The primary purpose of this study was to investigate the constructs of perfectionism, music-related stress, and music performance anxiety among collegiate music majors. An additional purpose of this study was to investigate collegiate musicians' strategies for coping with each of the three dependent variables. A total of 52 collegiate music students enrolled at a large, mid-western university participated in an online questionnaire in the fall of 2017, and the response rate was approximately 13 percent. The survey instrument was constructed using items from Cohen, Karmarck, and Mermelstein’s Perceived Stress Scale (1993), Hewitt and Flett’s Multidimensional Perfectionism Scale (1999), and the Kenny Music Performance Anxiety Inventory (2009). In addition, demographic data was collected.
The majority of participants were either music education or music performance students. Reliability ratings for each of the dependent variable subscales were high, and composite scores were created for each subscale. Participants indicated that, on average, they had elevated feelings of perfectionism, music performance anxiety, and music-related stress in their life. Each of these three constructs was significantly positively correlated with one another (p < .01) at modest to moderately strong magnitude. There were no group differences across gender, major area, or level in schooling with regard to each of the three dependent variables. Participants indicated that the main stressors in their lives were performing pressures, lesson expectations, and time management. In order to cope with these stressors, participants indicated that they used breathing strategies, exercising, and mindfulness strategies. Recommendations for both collegiate musicians and professors are discussed.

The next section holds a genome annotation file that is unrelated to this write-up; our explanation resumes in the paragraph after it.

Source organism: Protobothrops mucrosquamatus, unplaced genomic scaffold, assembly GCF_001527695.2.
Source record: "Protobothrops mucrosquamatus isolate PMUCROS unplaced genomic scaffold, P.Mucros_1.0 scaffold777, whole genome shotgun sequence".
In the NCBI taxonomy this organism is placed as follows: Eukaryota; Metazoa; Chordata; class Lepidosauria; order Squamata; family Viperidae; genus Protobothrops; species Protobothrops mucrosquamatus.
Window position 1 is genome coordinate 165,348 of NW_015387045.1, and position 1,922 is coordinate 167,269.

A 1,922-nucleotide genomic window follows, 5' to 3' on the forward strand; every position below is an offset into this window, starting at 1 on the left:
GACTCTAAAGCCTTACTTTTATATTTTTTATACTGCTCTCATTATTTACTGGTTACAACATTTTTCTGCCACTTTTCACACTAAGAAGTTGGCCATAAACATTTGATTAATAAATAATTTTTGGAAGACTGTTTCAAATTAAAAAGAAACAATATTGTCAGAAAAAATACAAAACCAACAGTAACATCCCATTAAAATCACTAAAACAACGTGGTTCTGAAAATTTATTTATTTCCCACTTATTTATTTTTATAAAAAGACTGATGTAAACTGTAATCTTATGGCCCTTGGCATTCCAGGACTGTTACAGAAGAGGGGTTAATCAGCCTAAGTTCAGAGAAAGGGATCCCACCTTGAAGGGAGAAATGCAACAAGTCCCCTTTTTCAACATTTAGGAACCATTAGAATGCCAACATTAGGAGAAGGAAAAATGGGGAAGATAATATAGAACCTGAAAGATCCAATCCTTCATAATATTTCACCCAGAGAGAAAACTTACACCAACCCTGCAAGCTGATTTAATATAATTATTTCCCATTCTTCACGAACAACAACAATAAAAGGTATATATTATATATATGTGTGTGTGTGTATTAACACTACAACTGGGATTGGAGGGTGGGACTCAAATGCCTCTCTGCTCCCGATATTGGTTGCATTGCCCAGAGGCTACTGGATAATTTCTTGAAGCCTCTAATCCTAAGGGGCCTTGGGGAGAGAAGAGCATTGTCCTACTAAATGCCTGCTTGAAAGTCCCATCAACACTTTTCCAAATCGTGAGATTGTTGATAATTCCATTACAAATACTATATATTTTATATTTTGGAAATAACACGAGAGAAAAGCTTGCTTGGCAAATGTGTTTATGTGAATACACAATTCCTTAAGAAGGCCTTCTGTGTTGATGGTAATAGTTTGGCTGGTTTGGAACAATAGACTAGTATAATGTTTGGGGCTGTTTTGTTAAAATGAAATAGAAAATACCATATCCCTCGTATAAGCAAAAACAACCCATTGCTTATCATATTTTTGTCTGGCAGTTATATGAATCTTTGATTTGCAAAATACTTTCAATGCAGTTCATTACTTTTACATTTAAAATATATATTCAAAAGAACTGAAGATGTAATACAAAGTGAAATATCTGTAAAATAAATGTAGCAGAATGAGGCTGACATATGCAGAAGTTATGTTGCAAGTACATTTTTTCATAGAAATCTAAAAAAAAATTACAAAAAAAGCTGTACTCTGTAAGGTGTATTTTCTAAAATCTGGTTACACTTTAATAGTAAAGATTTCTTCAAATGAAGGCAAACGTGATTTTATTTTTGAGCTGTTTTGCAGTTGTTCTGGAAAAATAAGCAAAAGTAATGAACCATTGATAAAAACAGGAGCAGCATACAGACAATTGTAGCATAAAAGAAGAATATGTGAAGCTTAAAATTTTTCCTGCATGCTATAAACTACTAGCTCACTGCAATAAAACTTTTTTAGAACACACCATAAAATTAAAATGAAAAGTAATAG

First Advisor Department
Music Performance Studies
Dr. Lisa Martin
Second Advisor Department
Grey, Kayla J., "Perfectionism in Collegiate Musicians" (2017). Honors Projects. 393.